Sleep Position and Personality

What Kind of Sleeper Are You?

Everyone sleeps a little differently. Some people like a cool bedroom, while others like to maximize their coziness. It’s not just a matter of personal preference, a person’s sleeping style can say a lot about who they are, the sleep that they’re getting, and how they can maximize their time on their mattress. That being said, there is no wrong way to sleep. We’ve asked the experts, scoured the internet, and come up with this handy guide for you to figure out what kind of sleeper you are.

Don’t Rock The Boat (Side Sleepers)

Side sleepers are the second most common sleeping type, with over 20% of those surveyed falling into this category. Side sleepers enjoy many health benefits of sleeping on their side, including reduced chance of apnea (though not as much as stomach sleepers), less acid reflux, and overall rejuvenative sleep. While they may experience some lower back problems, due mainly to the position of their legs, some of this stress can be eliminated by sleeping with a pillow between your legs. Position the pillow between your thighs for maximum effectiveness. Some see side sleepers as easy going, but because of their perch on the side of the bed, try not to jostle them too much or risk having them fall over the side. They wouldn’t be too easy going after that free fall. It’s not a good look for anybody.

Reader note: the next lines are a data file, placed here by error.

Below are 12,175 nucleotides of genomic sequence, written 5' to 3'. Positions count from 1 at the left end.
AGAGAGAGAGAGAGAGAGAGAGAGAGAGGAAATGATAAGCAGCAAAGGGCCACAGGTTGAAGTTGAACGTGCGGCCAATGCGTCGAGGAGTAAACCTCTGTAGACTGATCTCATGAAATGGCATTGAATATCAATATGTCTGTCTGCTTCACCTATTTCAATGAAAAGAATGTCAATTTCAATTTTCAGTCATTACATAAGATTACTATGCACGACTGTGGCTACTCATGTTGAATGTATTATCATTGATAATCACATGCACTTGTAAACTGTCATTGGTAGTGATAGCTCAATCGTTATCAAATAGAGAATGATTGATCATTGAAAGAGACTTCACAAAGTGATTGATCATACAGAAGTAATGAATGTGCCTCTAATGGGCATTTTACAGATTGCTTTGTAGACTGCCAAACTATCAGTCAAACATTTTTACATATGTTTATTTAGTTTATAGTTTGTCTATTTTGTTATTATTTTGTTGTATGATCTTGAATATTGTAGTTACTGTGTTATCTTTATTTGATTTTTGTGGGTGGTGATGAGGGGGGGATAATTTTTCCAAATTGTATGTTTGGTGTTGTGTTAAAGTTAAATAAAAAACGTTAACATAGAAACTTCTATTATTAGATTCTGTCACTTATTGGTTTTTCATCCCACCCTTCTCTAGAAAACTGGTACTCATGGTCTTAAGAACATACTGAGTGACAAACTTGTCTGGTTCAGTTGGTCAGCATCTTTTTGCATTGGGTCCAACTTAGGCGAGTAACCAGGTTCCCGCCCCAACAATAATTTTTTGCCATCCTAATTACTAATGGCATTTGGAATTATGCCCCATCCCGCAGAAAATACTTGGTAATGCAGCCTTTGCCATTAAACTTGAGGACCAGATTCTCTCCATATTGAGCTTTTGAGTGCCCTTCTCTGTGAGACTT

The Freefaller (Stomach Sleepers)

Stomach sleepers look like they’ve landed in mid-freefall, with their legs and arms spread out on all sides. This is the least common sleeping type. If you’re a stomach sleeper, you may experience neck and back problems, as well as an increase in acid reflux (as the stomach is compressed while sleeping on your front, it allows acid to release into your throat more easily than the others), it can actually help with problems like sleep apnea. Stomach sleepers are seen as brash, perhaps because they use up so much bedspace. If you’re a stomach sleeper, try mixing things up with a thin, supportive pillow and see if your neck feels any better. It could be a freefall into deep REM sleep that you’ve been looking for.

Like a Baby (The Fetal Position)

By far the most common sleeping position, fetal position sleepers account for over 40% of those surveyed. The fetal position can often be seen as vulnerable, as its a way to comfort yourself and return to the sleeping positions that we utilize in the womb. That being said, fetal position sleepers typically sleep really well, enjoying most of the benefits of a side sleeper, but without the back pain. A fetal position can also be modified easily to a spooning position if you add a partner, which makes them the ideal candidate for sleepovers. That, coupled with the benefits of sleeping on your side, show why it’s no secret as to why the fetal position has become the most popular.

Sturdy and Steady (Back Sleepers)

Back sleepers enjoy the best back and neck health by being fully supported by the mattress at all times. While this can increase their likelihood of experiencing sleep apnea, it does lead to better overall sleep health. Back sleepers sleep like a rock, typically enjoying a firm mattress that can support their back and neck. Often quiet and reserved, back sleepers are great snuggle buddies, just treat them like part of the bed. They won’t mind.

No matter what your sleep type, it’s a great idea to get a full eight hours. Figure out what works best for you, and then stick to it! Good sleep hygiene is so important for your overall health, no matter what position it comes in. Happy sleeping, everybody!

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